Voltage Drop Calculation

Voltage Drop Calculation

How relevant it is in solar systems?

Voltage drop is a critical aspect that you need to consider while implementing a solar electricity system.

We are going to understand how much impact a voltage drop has, how it is calculated and how it is eliminated in a solar electricity system?

Every body is looking only for the “best solar panels”. 

Most of them are not even considering other major factors like the features and efficiency of the “solar pcu”.

And, none of them are concerned about the “cables” used for the interconnection.

But, the fact is that, the cable size is also very much important.

Seriously, It can bring you loss in production and can ruin your pocket. Let us see how it is…

Grid Tie Schematic
   Figure – 1

Voltage Drop Calculation Method

There are three methods to calculate the voltage drop

1. Approximate Method

2. Exact Method

Both of these methods uses complex formula.

Therefore, we are going to adopt the 3rd method.

That is, using an android application

3. Voltage Drop Calculator

We need certain parameters, as you can see in the “App” window.

Considering the conditions in the “Figure – 1”

Wire Type = Copper

Wire diameter size = SQmm

Cross sectional area = 4  (SQ mm(Refer Figure – 1))

Wire Length = 35 Mtr

Current Type = AC

Phase = 1

Voltage = 220 V (Average EB Voltage)

Current = ?

Voltage Drop Calculator

Finding Out The Current…

To get the value, we have to refer the datasheet of the solar PCU. Below is the specification sheet of DELTA 5KW Solar PCU

Rated Current
Figure – 2

You can see “Rated Current” and “Max. Current”.

We are considering the “Rated Current’ which is 21.7 A.

Applying the values…

Let us see, what is the outcome?

Voltage Drop Calculation - Values Applies
Figure – 3

Analyzing the result…

You can see here that, the end voltage has been dropped to 213.73 Volts from 220 

Volts.

Now, we will see how this impacts our export and how much loss it can bring.

Calculations are as follows…

Voltage drop = 6.26 V

Power loss = V x I = 6.26 X 21.7 = 135.84 Watts

Calculating the time taken for 1 Unit (kWhr), loss

Applying formula; Power x Time in Hours / 1000 = Units

Power x T / 1000 = 1

T = 1000 / Power = 1000 / 135.84 = 7.5 Hrs

Which means that. per day loss will be approximately 1 Unit (Considering that average

 production hours is only 7.5 Hrs)

Now, escalating the value to 30days; 1 x 30 = 30 Units in a 30 Days Span

and, Hmmm… Yearly; 30 x 12 = 360 Units

Calculating the loss per year (In terms of cash);

Consider the average price per unit as INR.8/-

Therefore, the net loss per year in terms of cash = 360 x 8 = INR.2880.00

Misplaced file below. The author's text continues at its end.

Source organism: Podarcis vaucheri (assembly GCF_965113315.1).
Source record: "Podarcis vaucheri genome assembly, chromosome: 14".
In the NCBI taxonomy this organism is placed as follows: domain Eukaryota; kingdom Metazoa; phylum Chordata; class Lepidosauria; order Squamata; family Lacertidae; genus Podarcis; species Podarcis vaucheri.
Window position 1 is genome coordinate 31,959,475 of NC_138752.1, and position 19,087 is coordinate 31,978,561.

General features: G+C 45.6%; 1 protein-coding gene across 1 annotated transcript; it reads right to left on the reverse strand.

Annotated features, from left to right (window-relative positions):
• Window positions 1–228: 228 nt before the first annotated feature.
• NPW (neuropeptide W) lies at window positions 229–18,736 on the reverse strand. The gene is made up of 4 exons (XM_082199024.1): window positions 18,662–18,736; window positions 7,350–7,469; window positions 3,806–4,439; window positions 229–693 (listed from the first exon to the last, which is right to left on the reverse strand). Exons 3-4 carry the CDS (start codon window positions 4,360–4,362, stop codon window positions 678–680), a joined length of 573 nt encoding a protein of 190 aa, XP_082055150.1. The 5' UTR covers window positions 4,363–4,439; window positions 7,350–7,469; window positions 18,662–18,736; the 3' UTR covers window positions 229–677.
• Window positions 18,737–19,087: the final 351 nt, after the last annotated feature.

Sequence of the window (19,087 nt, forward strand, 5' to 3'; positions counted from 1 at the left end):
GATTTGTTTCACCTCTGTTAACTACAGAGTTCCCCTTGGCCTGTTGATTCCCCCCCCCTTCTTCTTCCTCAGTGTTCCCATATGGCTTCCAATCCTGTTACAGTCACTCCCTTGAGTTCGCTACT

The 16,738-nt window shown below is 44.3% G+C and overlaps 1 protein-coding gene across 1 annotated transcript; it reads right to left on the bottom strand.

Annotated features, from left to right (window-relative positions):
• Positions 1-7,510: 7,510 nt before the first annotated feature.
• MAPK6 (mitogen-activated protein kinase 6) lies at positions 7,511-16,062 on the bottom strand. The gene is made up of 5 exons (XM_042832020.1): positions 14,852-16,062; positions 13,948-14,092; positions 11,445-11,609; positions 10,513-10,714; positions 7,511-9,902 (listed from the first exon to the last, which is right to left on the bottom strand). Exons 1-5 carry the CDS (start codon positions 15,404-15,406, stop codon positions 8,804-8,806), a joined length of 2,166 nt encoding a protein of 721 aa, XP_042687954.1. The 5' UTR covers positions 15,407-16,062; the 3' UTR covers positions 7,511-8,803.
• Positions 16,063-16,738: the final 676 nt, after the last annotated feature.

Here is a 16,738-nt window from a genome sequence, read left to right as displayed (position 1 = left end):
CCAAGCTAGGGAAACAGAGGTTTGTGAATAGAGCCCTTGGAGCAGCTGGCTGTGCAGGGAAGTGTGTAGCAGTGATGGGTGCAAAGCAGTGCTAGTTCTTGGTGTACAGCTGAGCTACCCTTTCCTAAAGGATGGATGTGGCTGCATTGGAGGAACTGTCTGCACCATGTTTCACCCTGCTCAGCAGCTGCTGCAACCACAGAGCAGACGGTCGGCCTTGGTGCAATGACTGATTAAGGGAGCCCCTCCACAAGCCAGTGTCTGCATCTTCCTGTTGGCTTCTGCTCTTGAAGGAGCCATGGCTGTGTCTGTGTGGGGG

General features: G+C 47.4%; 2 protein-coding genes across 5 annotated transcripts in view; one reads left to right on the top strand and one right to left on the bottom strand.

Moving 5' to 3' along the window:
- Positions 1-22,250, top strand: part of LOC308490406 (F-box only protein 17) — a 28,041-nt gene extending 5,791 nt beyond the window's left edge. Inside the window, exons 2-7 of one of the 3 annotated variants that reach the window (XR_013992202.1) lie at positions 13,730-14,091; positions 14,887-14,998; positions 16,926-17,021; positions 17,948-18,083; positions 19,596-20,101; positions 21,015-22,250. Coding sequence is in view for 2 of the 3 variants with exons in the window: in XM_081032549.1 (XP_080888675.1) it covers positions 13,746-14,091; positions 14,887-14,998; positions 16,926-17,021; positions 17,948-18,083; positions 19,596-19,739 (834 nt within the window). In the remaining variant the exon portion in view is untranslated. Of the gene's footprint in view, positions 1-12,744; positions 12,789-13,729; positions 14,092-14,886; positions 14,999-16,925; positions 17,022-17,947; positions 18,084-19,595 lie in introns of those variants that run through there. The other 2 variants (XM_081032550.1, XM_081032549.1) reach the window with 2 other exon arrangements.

See the loss incurred per year, just because of discarding the wire size. 

If you calculate till the life span of the panels, i.e. 25 years, the loss will be 25 x 2880 =

INR.72000/-

Huge loss, Isn’t.

How to overcome the loss…

To overcome this loss, we need to either reduce the cable length or use a cable with higher cross section. In the next step, we will see what will happen, if we change the wire size from 4SQmm to 10 SQmm.

Voltage Drop Calculation 10Sqmm
Figure – 4

You can see here that, the end voltage has been dropped to 217.52 Volts from 220 

Volts.

Now, we will see how this impacts our export and how much loss it can bring.

Calculations are as follows…

Voltage drop = 2.48 V

Power loss = 2.48 x 21.7 = 53.86 Watts

Calculating the time taken for 1 Unit (kWhr), loss

Applying formula; Power x Time in Hours / 1000 = Units

Power x T / 1000 = 1

T = 1000 / Power = 1000 / 53.86 = 18.6 Hrs

Which means that. per day loss will be approximately 0.5 Unit (Considering that average

 production hours is only 7.5 Hrs)

Now, escalating the value to 30days; 0.5 x 30 = 15 Units in a 30 Days Span

and, Yearly; 15 x 12 = 180 Units

Calculating the loss per year (In terms of cash);

Consider the average price per unit as INR.8/-

Therefore, the net loss per year in terms of cash = 180 x 8 = INR.1440.00

See the loss has been reduced to INR.1440/– from INR.2880/-

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Conclusion…

We found that we can decrease the loss by using cables with correct cross section and 

by reducing the length between the solar pcu and the syncing point. But, keep in mind

 that, the production will be compromised if the DC cable length is also not limited. 

Also, the DC cable size has to be correct. That means, either of the sides of the solar PCU 

(DC and AC side) has to be setup perfectly.

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